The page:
Industrial, manufacturing indexes hit record lows in April

by Jeff Della Rosa ([email protected]) 120 views 

Total industrial production fell 11.2% in April, the largest monthly drop in the 101-year history of the index, as the COVID-19 (coronavirus) pandemic led factories to slow or stop operations throughout the month, according to the Federal Reserve.

Manufacturing output fell a record of 13.7% as all major industries reported decreases. The output of motor vehicles and parts fell more than 70%. Production elsewhere in manufacturing declined by 10.3%. The indexes for utilities and mining fell 0.9% and 6.1%, respectively.

The level of total industrial production, at 92.6% of its 2012 average, fell 15% in April, from the same month in 2019. Capacity use for the industrial sector declined 8.3 percentage points to 64.9% in April, and the rate was 14.9 percentage points below its long-run (1972-2019) average and 1.8 percentage points below its all-time (since 1967) low set in 2009.

The index for consumer goods fell 11.7%, with a 36% drop in consumer durables, a 3.3% decrease in consumer energy products and a 6.2% decline in consumer non-energy nondurables. A 61.9% decrease in automotive products had the largest impact on the weakness in consumer durables, while the decline in consumer energy products contributed to a decrease in fuels that was partially offset by an increase in sales by utilities to residences. The production of business equipment fell 17.3% as a result of a 60.3% decrease in transit equipment that could be attributed to month-long closures of most factories producing motor vehicles and civilian aircraft. The indexes for construction supplies and business supplies fell 12.6% and 9.9%, respectively. The output of materials decreased by 9.9%, with a 17.2% drop in durables and decreases of 7.2% and 5.1% for nondurables and energy, respectively.

Manufacturing production, at 85.5% of its 2012 average, fell to its lowest level since August 1997. The index for durable manufacturing fell 19.3%. Among its components, motor vehicles and parts had the largest decline. The shutdowns of most motor vehicle plants led to light vehicle production at an annual rate of 70,000 vehicles, down from the rate of 11 million vehicles in February. Among other durable goods industries, declines of nearly 20% were reported by primary metal products, aerospace and miscellaneous transportation equipment and furniture and related products. The index for nondurables fell 8.2%, with declines of about 20% for textile and product mills, apparel and leather, printing and support and petroleum and coal products. The output of other manufacturing, including publishing and logging, fell 10.4%.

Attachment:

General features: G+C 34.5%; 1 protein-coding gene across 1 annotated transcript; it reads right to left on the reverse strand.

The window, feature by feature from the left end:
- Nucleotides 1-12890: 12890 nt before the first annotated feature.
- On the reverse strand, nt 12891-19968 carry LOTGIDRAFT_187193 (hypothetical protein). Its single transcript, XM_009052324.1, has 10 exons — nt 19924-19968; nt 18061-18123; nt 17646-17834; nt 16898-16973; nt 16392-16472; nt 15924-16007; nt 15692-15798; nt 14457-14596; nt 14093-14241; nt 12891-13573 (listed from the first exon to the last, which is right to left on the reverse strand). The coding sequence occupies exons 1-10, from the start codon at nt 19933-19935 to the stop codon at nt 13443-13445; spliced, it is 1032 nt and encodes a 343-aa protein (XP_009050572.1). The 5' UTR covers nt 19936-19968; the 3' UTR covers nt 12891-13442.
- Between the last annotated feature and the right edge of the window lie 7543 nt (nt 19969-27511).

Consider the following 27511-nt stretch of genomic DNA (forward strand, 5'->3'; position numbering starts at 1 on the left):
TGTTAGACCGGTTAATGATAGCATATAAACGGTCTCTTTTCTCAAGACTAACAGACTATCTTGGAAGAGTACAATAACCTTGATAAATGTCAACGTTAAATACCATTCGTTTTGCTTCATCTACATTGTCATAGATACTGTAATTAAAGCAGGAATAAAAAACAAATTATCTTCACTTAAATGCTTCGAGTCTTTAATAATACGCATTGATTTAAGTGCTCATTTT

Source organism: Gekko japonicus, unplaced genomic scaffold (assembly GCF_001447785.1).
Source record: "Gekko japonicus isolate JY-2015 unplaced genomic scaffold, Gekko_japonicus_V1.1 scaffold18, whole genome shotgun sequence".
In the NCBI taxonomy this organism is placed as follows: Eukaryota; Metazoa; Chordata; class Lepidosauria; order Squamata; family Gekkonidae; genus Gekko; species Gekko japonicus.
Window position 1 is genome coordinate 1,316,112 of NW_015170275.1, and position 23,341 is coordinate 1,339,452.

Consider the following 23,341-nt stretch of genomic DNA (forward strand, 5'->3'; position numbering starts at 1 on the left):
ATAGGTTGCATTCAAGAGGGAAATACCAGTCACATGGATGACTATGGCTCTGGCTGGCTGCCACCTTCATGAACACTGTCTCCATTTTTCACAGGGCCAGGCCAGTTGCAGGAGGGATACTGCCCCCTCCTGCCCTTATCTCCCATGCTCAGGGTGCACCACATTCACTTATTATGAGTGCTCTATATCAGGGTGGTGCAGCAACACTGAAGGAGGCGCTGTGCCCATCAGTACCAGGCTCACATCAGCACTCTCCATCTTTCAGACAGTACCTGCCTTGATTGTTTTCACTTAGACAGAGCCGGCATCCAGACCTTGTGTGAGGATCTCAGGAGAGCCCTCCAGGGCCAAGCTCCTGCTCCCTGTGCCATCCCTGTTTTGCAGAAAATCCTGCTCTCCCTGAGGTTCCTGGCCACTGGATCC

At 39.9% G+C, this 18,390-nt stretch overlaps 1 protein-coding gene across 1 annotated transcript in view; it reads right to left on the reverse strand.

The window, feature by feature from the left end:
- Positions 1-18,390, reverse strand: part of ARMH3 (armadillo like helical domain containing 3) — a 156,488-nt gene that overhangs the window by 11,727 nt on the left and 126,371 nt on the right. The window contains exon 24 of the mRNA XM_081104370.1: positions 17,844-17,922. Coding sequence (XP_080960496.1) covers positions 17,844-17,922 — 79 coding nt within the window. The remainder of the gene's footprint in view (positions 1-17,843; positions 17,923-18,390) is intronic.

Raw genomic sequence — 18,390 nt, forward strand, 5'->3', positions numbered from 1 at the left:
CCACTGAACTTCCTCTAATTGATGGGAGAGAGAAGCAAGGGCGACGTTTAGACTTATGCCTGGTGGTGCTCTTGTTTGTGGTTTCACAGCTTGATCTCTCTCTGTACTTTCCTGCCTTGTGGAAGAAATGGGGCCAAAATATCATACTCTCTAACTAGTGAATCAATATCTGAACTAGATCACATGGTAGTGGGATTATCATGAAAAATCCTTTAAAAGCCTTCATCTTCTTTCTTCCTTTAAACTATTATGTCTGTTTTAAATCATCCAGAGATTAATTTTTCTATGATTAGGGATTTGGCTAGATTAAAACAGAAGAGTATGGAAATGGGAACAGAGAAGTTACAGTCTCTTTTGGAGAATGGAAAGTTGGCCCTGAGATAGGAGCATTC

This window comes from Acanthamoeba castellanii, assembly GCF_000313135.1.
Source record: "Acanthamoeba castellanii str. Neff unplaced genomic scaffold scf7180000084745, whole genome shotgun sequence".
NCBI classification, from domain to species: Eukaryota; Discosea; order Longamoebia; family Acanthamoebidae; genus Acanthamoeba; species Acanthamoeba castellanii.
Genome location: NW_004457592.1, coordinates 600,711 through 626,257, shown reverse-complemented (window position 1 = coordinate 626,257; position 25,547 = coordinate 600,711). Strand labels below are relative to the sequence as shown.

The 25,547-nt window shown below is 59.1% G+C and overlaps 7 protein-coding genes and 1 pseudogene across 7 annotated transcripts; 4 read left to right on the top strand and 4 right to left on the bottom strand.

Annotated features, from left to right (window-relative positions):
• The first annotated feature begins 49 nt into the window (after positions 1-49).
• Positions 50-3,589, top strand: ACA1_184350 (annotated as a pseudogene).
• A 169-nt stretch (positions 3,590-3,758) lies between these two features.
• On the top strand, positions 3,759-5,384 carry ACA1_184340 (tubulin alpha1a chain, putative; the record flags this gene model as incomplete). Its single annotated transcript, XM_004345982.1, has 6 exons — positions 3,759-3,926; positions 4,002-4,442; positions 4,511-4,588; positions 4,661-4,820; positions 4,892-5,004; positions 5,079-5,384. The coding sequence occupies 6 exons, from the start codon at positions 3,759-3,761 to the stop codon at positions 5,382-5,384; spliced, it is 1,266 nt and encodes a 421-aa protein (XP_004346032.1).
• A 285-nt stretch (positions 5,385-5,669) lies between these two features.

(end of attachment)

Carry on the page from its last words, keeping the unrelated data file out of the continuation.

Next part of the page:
Among the components of utilities, a decline in electric utilities was mostly offset by a rise in natural gas utilities that could be attributed to strong demand for heating because of cold temperatures. Among the components of mining, the largest decreases were in crude oil extraction, oil and gas well drilling, coal mining and non-energy mining. The index for oil and gas well drilling decreased by 28%, the largest decline since 1972.

Capacity use for manufacturing fell 9.7 percentage points to 61.1% in April, from March. The capacity use was 2.6 percentage points below the rate in June 2009, the lowest point during the Great Recession. The operating rate for durable manufacturing fell to 55.3% and dipped below the 2009 low as a result of decreases in every major industry group. Capacity use for nondurables also fell to a record low of 68%, down 6.1 percentage points.

SALES AND SHIPMENTS
The combined value of distributive trade sales and manufacturers’ shipments, adjusted for seasonal and trading-day differences but not for price changes, declined 5.2% to $1.38 trillion in March, from February, according to the U.S. Census Bureau. The value fell 4.9% from March 2019.

Manufacturers’ trade and inventories, adjusted for seasonal variations but not for price changes, declined 0.2% to $2.01 trillion in March, from February. The inventories declined by 0.3% from March 2019.

The total business inventories/sales ratio based on seasonally adjusted data was 1.45 in March. The ratio was 1.38 in March 2019.

The April report on the manufacturing and trade statistics is set to be released June 16.

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